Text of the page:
Europe was the seat of Christianity for centuries. The church controlled the vast majority of wealth during this time, and commissioned artists to create religious images (violating the second commandment, but whatever). During the classical period, it was common practice to depict famous figures with the faces of relatives or friends of the artist (sometimes enemies too). So of course, we end up with white Jesus, white Mary, white God, and so forth.

This wasn’t really a problem at the time. Art was not meant to depict reality – realism wasn’t to come into vogue for many years to come. However, it did leave us with a lasting impression that weds whiteness to godly virtue. Jesus, if he existed, didn’t look anything like the brown-haired bearded dude that is our popular depiction.

Of course while we can laugh at this all-too-accurate depiction of the inverted logic of the religious, it’s not a completely innocuous joke. It is in fact a manifestation of a real cognitive blindspot that we have simmering in the back of our minds – that white skin is associated with virtue, and all other skin colours are deviations thereof. Adam and Eve would have been black (of course they didn’t exist, but humanity is African), but they’re depicted white – the implication is that dark skin is a change from the “default” white, when the inverse is in fact true.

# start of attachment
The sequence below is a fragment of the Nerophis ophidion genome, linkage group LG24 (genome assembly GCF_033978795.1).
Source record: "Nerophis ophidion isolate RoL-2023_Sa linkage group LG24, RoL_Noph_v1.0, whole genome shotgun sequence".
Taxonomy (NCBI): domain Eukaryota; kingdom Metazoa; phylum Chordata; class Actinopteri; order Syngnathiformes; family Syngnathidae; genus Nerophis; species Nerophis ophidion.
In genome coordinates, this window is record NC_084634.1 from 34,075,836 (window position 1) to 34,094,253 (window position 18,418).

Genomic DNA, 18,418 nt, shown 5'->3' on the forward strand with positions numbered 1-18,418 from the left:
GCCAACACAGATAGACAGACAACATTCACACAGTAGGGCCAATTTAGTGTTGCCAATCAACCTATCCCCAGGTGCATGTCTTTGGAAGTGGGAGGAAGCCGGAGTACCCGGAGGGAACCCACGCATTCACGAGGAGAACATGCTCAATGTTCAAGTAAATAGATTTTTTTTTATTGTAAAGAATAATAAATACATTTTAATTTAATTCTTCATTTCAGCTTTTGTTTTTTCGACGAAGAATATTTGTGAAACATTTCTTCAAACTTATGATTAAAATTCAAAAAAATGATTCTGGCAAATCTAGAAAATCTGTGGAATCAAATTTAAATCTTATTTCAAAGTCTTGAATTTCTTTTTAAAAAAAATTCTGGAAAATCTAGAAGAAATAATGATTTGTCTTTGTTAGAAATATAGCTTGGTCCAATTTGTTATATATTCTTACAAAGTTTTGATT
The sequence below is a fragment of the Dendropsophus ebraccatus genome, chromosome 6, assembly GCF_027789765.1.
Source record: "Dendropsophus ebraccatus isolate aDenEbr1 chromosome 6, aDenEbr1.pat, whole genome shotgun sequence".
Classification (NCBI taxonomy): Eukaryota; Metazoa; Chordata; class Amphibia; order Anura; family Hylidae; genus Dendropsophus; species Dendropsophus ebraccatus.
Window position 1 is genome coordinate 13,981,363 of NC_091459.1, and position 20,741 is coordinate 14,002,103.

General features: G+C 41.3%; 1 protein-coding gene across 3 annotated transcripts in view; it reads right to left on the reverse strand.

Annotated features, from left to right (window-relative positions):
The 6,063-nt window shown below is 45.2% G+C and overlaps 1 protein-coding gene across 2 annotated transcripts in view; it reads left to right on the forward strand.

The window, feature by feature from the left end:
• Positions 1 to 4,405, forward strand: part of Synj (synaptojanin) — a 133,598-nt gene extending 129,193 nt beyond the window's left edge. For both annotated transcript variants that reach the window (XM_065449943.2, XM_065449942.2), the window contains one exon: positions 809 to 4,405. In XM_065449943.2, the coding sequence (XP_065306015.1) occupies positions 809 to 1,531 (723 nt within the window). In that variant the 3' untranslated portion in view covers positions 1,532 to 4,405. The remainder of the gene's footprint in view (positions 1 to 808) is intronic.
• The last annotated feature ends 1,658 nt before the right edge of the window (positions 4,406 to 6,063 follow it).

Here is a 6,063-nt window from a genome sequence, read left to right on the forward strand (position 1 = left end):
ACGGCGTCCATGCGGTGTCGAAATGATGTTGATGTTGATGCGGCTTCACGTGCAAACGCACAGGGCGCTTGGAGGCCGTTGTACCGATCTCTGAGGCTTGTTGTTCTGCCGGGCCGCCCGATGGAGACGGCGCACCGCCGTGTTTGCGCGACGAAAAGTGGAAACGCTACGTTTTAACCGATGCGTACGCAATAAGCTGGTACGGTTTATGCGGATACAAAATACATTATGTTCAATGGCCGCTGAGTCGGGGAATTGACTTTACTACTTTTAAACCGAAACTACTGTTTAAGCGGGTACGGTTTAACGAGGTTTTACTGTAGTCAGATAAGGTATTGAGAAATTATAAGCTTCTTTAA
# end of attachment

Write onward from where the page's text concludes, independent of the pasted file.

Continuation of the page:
Okay, enough heavy-handedness… this shit is just funny:

Now look at Heaven. Heaven is mostly made of feathery white clouds with rays of light shooting through them, which according to most Christians I know, would make the inhabitants white. Also, white is amazingly proficient at reflecting light, which is very important when living in Heaven because it’s much closer to the sun than living on the Earth. This white skin prevents you from getting cancer in Heaven and I’m sure stops many other diseases in their tracks.

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  1. says

    This white skin prevents you from getting cancer in Heaven and I’m sure stops many other diseases in their tracks.

    this is even more hilarious when you consider the real reason people have white skin. Take, wikipedia!